WASHINGTON: The International Monetary Fund (IMF) has approved loans to Morocco and Jordan after they were hit by costlier energy bills, economic restraints from regional instability and an escalating euro zone crisis.
The IMF approved a $6.2 billion precautionary line of credit for Morocco over two years, which it said the government would treat as "insurance" in case economic conditions deteriorate and it faced sudden financing needs. The IMF board also approved a $2bn loan to Jordan, announced last month.
Jordan's finances were hurt by regional protests and supply disruptions from Egypt forced it to switch from gas to more expensive oil for power generation.
IMF managing director Christine Lagarde said Morocco's economic policies have contributed to strong growth, low inflation and a resilient banking sector. But the country has been hard hit by a decline in trade from the euro zone.
"High oil prices have contributed to a build-up of fiscal and external pressures," Lagarde said.
Lagarde said Jordan "is facing external and fiscal challenges stemming largely from exogenous shocks to its energy sector."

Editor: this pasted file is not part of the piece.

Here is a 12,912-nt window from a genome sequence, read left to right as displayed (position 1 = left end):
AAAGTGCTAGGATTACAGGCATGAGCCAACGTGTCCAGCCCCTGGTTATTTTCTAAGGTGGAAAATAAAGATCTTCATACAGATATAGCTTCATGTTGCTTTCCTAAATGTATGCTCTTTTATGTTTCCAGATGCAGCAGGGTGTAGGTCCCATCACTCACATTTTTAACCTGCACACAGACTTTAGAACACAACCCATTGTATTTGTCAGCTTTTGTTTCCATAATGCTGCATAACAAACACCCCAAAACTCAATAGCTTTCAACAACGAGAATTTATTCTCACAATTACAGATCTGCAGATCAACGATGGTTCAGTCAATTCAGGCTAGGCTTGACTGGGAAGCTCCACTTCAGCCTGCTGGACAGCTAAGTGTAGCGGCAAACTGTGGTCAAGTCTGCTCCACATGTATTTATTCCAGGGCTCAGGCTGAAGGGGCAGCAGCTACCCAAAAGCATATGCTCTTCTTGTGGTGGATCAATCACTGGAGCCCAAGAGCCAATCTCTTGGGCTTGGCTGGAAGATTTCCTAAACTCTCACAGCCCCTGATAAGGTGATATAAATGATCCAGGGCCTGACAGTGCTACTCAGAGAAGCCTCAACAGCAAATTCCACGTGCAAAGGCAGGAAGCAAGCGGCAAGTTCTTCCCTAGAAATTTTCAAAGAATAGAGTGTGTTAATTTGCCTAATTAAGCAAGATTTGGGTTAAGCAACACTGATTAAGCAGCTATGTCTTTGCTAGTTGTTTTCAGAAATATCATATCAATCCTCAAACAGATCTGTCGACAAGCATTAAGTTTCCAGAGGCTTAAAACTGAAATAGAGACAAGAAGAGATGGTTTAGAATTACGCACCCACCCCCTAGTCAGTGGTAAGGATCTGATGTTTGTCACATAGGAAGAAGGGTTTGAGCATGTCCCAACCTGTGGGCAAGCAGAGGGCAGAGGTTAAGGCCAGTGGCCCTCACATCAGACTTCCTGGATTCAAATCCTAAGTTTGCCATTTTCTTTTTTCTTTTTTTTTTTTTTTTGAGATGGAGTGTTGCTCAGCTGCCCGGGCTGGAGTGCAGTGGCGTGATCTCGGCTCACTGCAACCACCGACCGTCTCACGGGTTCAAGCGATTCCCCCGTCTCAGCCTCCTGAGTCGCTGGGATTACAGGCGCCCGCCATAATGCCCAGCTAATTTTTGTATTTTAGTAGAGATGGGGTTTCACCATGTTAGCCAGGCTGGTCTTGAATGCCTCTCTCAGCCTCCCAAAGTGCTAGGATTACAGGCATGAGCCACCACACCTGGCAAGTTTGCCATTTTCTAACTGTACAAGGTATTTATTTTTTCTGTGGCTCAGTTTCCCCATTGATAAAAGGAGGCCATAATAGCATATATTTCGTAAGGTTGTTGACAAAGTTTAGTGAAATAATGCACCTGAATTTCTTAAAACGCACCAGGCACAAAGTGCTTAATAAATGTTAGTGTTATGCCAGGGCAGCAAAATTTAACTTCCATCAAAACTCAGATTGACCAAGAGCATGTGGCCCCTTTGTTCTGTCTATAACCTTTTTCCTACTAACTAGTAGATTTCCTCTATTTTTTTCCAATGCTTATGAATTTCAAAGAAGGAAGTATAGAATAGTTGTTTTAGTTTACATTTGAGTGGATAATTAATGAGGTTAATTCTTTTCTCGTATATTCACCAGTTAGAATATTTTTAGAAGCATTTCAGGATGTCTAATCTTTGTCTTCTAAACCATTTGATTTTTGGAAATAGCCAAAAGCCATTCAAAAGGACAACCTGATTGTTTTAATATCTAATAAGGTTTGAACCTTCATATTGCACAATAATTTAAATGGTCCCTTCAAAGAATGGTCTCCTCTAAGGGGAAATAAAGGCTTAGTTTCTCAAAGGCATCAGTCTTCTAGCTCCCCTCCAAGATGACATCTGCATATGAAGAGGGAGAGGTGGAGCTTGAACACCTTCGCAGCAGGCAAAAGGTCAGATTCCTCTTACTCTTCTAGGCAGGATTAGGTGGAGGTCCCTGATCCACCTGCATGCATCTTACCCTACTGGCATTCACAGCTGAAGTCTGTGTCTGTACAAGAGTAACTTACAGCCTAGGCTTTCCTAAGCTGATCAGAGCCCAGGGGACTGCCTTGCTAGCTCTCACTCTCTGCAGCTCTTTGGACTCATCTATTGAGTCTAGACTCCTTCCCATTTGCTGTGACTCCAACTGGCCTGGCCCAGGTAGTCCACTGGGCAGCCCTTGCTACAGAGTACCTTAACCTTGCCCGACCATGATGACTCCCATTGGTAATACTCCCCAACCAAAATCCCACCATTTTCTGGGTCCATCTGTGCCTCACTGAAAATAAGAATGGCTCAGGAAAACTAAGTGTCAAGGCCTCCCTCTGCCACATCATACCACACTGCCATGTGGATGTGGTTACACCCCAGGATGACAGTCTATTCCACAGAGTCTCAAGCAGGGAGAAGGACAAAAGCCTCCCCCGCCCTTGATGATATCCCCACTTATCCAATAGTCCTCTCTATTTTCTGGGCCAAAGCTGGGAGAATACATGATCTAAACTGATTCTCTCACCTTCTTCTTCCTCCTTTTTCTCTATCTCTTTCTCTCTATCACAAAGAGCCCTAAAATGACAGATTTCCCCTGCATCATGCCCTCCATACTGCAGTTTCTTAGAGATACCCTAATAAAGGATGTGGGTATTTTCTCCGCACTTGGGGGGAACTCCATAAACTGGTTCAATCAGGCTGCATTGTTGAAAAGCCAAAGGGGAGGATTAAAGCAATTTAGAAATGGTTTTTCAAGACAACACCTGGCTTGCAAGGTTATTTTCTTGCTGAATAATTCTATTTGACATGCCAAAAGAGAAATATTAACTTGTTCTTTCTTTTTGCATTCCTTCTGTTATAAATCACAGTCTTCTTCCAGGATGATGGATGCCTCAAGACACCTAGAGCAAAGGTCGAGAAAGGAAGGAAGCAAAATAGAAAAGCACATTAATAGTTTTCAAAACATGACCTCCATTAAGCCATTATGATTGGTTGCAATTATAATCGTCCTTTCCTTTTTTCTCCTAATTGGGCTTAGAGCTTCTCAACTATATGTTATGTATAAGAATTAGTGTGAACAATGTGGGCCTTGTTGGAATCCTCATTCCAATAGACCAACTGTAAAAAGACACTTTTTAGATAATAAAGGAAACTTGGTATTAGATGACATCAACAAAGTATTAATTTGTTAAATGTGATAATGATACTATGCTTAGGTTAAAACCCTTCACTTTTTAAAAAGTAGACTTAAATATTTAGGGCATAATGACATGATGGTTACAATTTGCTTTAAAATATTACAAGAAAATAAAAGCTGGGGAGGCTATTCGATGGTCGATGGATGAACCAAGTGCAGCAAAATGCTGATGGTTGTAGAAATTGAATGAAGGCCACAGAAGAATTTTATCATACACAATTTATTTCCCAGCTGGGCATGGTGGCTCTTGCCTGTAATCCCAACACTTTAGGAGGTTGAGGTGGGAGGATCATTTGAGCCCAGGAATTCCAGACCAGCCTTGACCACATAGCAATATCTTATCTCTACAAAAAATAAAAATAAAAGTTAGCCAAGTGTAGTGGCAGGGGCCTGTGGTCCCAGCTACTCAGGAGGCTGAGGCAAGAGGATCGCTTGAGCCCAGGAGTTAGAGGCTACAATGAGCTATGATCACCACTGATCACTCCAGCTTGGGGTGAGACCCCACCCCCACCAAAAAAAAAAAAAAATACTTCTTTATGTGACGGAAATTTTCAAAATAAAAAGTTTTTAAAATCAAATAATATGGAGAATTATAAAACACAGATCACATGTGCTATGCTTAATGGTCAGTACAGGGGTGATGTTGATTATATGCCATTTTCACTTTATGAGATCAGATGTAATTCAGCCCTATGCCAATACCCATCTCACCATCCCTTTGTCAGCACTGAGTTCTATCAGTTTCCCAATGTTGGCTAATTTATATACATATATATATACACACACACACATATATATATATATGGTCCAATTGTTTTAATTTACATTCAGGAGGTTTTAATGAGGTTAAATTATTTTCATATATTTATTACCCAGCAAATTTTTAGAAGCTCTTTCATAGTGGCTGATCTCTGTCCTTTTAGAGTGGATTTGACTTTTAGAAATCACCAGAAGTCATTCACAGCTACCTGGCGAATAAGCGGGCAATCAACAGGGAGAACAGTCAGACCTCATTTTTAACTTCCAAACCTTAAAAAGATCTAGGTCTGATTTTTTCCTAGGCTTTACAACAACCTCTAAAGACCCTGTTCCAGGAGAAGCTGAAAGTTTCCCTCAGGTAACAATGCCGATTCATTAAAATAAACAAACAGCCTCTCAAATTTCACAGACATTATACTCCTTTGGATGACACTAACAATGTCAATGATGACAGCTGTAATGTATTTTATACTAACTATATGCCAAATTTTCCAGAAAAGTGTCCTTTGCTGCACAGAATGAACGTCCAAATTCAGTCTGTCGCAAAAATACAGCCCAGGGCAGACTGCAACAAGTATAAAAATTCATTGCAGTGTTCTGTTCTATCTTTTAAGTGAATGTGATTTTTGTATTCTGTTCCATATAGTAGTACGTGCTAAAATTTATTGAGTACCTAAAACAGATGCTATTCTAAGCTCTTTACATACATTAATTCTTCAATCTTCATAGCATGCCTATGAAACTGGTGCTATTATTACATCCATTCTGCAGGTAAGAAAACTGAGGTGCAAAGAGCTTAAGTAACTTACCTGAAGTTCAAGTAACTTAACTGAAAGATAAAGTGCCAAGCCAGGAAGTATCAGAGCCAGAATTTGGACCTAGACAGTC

"These shocks have put pressure on the external accounts, pushed up the deficits of the central government and the public electricity company, and exposed structural weaknesses in fiscal and energy policies."
Jordan's economic growth slowed to three per cent year-on-year in the first quarter of this year due to sluggish private sector growth.
Turmoil from the Arab Spring in neighbouring countries including Syria and Egypt have also cast a shadow over investment, while ramped up social spending to quell unrest has further strained public finances.
In Rabat, Morocco said the IMF credit should give comfort to foreign lenders, investors and rating agencies, and allow it to tap international capital markets at favourable borrowing terms.